Ron Paul, oil spills, and the guy from Men's Wearhouse all get a cameo in this New York Times op-ed by author Dave Eggers. For Eggers, a photo op with a presidential candidate at a swanky fundraising event in the Oakland hills is a subtle reminder of just how bad the campaign money chase has become.
Most of us see high-dollar fundraising from the outside in, but Eggers donates to Barack Obama's presidential campaign and gets a front row seat to watch money's influence on the modern campaign.
This is, though, the original sin of politics: that once born into such a life, one has already sold and will always be required to sell (and usually for a depressingly small price) bits of him or herself, just about every day for the rest of one’s time seeking election and serving in office. We complain about politicians being salesmen, and we wonder why so many end up in trouble or even jail — with the former governor of Illinois, George Ryan, reporting to prison just last month.
In the past the analogy has been that money is water that will always find its way around the the rocks that campaign finance regulations place in its path. Eggers finds an ever more apt comparison:
Because the San Francisco Bay is choking on 58,000 gallons of oil spilled from an errant tanker — whose pilot could not, in utterly placid water, avoid a bridge (a bridge!) — it’s inevitable that a strained analogy be made, so here goes. Just as using oil to power our nation’s homes and cars will inevitably lead to accidents like this current one (which will affect and diminish our lives for many years to come), and will inevitably lead to wars like this current one (which has affected and will diminish our lives for many years to come), so has the powering of our democracy on cash inevitably led, and will always lead, to any number of similar and corollary catastrophes.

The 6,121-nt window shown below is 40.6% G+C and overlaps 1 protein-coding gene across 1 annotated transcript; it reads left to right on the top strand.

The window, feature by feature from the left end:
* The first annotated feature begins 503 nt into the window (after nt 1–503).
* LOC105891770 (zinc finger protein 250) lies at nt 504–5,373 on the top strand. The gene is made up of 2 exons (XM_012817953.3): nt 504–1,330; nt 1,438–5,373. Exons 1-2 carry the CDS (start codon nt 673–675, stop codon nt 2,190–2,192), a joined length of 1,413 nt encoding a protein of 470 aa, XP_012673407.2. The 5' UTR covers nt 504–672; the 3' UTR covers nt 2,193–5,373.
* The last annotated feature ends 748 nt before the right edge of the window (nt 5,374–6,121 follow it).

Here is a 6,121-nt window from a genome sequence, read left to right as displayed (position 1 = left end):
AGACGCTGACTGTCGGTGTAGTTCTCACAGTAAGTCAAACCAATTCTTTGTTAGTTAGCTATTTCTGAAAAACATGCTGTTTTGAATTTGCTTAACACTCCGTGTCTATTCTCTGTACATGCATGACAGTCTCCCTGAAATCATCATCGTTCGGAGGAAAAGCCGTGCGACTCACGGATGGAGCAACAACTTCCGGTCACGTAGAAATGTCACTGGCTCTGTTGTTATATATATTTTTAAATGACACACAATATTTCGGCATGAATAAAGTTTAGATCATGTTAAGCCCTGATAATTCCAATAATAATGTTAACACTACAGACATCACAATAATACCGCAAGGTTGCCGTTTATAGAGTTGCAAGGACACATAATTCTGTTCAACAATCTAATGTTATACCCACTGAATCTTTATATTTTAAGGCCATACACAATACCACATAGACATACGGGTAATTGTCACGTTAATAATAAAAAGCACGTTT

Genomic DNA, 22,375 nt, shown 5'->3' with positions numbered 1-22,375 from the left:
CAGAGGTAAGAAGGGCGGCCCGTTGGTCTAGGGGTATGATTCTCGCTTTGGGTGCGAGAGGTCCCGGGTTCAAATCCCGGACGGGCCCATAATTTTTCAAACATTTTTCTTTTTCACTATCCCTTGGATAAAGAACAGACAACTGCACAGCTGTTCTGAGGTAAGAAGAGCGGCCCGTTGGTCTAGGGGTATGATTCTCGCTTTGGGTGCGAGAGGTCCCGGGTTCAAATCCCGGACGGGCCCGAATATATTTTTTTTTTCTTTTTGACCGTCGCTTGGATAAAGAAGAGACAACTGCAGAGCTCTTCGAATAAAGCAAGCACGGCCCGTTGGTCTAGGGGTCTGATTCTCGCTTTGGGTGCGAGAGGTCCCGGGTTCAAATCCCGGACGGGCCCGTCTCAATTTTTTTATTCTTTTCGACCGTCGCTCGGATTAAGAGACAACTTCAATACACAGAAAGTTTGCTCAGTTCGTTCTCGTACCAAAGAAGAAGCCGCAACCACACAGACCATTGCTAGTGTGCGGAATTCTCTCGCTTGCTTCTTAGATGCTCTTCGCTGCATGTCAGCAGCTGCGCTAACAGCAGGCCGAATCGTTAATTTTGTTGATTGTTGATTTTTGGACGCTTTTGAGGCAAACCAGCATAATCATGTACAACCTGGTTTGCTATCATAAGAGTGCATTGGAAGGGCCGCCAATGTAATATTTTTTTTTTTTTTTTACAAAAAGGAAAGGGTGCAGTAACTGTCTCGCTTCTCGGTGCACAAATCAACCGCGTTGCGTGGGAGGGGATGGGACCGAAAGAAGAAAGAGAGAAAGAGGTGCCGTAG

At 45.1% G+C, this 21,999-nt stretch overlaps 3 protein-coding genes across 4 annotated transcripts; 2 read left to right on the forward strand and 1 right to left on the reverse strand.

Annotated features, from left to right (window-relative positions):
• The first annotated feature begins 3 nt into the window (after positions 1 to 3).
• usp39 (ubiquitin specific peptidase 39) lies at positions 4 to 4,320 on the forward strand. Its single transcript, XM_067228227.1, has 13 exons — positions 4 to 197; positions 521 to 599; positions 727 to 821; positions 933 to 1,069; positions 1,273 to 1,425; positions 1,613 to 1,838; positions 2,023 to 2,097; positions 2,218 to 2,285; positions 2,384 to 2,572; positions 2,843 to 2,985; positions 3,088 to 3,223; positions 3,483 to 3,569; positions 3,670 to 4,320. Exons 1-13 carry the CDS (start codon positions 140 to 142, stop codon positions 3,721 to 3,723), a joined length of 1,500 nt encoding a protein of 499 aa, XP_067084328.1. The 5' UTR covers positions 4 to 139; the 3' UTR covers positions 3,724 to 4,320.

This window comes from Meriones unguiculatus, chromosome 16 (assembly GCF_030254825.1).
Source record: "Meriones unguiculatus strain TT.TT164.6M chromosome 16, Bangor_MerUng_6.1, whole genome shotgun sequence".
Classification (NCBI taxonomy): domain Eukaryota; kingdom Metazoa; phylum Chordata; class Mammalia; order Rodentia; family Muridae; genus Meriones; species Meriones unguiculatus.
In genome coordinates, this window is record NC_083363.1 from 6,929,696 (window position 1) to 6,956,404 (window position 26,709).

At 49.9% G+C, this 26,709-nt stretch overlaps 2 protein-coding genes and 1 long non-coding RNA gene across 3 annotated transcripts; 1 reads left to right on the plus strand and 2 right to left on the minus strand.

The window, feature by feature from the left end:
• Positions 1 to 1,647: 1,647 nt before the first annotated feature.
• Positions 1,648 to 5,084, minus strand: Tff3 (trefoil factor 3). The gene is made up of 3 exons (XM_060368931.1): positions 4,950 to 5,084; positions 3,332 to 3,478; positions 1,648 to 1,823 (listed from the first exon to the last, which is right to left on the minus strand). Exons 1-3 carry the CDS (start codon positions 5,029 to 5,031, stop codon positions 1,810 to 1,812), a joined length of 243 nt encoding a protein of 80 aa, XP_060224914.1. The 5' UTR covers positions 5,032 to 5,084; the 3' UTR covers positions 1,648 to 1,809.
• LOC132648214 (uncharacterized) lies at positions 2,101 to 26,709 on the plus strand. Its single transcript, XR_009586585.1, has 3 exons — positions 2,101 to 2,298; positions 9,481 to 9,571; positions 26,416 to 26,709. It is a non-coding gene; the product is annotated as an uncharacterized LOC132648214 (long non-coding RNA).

We can try to clean it up, like oil spilled in a bay, but as long as we use the substance in the first place, it will ooze its way into every aspect of our lives. There will be compromised decision-making abroad; there will be the growth and misappropriation of corporate influence; there will be the opting-out of millions of disillusioned youth, the void filled by the cynical and self-interested; and, in the most benign manifestation, there will be a very good man taking thousands of photos, with progressives who wish their support did not have a price tag, in exchange for the maximum personal donation allowed by law.